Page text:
Sue remembers family days at the allotment where the youngsters would keep their child-size gardening tools and get excited about the progress of runner bean tendrils creeping up beanpoles.
After being employed by community organisations and training as a florist, Sue decided she wanted to open a flower cafe business. But this turned into a social enterprise idea that became Southsea Greenhouse.
A kind of city-wide version of The Good Life, the Greenhouse scheme involved local gardeners and charities contributing to a ‘shack’ bursting with produce on Southsea seafront.
They could swap and barter and passers-by could buy the goods.
Set up as a co-operative by Sue and member Nigel Huggins, the organisation’s profits are ploughed back into its projects.
On sunny days, manning the ‘shack’ was joyful, says Sue. But they’d also be shivering on the seafront with the wind blowing the pots over.
Thankfully the nearby Pyramids Centre allowed the Greenhouse’s team to set up and demonstrate in the foyer. Now they’ll be in their new home at the Community Garden, where crafters and other volunteers are getting ready for the launch.
They’ll by no means be providing fruit, veg and flowers for the whole of Portsmouth from their little space but will be working with other organisations to meet demand, explains volunteer Wendy Brenan.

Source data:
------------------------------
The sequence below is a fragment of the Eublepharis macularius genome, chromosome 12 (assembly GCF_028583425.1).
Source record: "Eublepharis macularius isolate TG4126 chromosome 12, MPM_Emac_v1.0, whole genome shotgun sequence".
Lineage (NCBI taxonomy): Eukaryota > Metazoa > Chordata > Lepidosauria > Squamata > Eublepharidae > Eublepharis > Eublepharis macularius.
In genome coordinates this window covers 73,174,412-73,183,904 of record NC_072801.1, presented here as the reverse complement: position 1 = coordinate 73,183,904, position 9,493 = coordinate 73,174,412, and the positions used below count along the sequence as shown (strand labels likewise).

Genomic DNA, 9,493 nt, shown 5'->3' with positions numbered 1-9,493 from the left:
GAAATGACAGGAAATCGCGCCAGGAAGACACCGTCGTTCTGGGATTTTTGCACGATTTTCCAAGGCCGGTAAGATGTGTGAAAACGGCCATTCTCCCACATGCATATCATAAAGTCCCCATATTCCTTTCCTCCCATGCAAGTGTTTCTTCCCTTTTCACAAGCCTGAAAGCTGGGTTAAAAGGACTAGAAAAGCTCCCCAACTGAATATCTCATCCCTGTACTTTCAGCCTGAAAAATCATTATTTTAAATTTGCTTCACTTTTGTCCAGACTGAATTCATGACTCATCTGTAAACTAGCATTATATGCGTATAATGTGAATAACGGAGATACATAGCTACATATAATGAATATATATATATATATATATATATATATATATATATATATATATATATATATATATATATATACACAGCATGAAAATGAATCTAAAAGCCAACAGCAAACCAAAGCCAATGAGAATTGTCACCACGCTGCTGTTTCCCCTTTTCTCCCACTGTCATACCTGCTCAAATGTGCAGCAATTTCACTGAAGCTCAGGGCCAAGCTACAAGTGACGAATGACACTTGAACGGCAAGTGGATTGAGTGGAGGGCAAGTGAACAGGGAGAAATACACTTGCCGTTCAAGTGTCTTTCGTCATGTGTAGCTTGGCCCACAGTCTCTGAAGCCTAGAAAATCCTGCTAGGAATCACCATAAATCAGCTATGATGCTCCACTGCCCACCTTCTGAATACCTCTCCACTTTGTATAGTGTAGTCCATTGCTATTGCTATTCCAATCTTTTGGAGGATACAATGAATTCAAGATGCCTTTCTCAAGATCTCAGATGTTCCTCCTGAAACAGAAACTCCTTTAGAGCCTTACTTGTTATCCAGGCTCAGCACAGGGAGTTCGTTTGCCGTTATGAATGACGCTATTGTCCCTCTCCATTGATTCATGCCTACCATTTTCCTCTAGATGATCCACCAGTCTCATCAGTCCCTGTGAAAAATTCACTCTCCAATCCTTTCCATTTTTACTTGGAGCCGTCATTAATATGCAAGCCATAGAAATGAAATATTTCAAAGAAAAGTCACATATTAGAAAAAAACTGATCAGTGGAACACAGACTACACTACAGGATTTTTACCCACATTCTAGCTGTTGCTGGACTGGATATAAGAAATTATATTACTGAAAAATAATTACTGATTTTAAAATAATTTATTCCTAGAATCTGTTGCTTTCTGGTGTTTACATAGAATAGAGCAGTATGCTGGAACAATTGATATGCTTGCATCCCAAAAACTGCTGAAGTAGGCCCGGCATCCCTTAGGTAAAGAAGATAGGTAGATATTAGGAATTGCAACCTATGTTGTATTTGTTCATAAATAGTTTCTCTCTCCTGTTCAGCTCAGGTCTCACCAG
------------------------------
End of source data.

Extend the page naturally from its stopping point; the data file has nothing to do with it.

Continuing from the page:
And with that, a group of them debate what to plant.
‘It’s exciting here, you never know what will happen next,’ comments Sue, adding: ‘It’s friendly and peaceful too. It only takes five minutes before you feel totally relaxed.’
Don’t miss Sue’s weekly column on the gardening page in Weekend, every Saturday in The News.
The launch of Southsea Greenhouse’s Community Garden will feature stalls, arts and crafts, live music and a gardener’s question time.
The event on Sunday runs between 11am and 3pm and is open to anyone who wants to pop in, enjoy the entertainment and find out more about Southsea Greenhouse and the Community Garden.
Radio Solent will be broadcasting live from the event between noon and 2pm, including their Gardener’s Question Time in the broadcast.
Deputy Lord Mayor, Councillor Lynne Stagg, will be among those officially launching the garden with a ceremonial tree planting.
There will be live music from samba band Batala, The Potting Shed Improvisors and acoustic roots band Grizzly & The Grasshoppers.
Families can enjoy face painting, henna tattoos and other attractions.
And of course members of Southsea Greenhouse will be showing off their garden and letting people know how they can get involved with the organisation.
Southsea Greenhouse welcomes volunteers, who can take part in Dig Tuesday sessions between 10am and noon.
Those taking part in these sessions work in the Community Garden and next door Cumberland House, helping the natural history museum’s friends organisation.
The Community Garden can be found next to the museum, near Canoe Lake, Southsea. Visit southseagreenhouse.co.uk.